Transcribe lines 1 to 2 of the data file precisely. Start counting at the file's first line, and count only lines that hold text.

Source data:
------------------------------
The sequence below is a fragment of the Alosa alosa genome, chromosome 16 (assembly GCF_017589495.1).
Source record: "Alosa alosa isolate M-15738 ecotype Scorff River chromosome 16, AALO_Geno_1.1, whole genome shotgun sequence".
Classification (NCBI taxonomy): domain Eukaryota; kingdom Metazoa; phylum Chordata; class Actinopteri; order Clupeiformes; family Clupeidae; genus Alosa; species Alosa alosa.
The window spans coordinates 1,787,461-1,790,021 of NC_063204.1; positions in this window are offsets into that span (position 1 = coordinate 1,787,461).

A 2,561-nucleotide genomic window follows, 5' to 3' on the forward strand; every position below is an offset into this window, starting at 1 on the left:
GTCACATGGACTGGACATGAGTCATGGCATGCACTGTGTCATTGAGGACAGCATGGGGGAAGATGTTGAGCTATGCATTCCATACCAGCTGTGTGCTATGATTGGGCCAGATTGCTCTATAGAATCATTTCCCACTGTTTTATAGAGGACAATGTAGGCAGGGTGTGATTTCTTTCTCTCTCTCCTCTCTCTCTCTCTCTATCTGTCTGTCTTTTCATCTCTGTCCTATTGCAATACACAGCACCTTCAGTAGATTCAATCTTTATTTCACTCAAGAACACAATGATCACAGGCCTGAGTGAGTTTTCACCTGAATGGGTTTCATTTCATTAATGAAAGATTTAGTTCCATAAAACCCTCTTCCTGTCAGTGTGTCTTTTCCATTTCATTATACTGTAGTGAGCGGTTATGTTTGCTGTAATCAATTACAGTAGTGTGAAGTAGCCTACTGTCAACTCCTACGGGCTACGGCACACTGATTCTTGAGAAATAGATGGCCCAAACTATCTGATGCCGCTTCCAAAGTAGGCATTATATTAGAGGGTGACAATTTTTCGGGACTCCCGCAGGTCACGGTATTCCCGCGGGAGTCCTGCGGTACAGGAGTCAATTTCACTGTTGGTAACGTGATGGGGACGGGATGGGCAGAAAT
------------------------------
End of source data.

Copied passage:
The sequence below is a fragment of the Alosa alosa genome, chromosome 16 (assembly GCF_017589495.1).
Source record: "Alosa alosa isolate M-15738 ecotype Scorff River chromosome 16, AALO_Geno_1.1, whole genome shotgun sequence".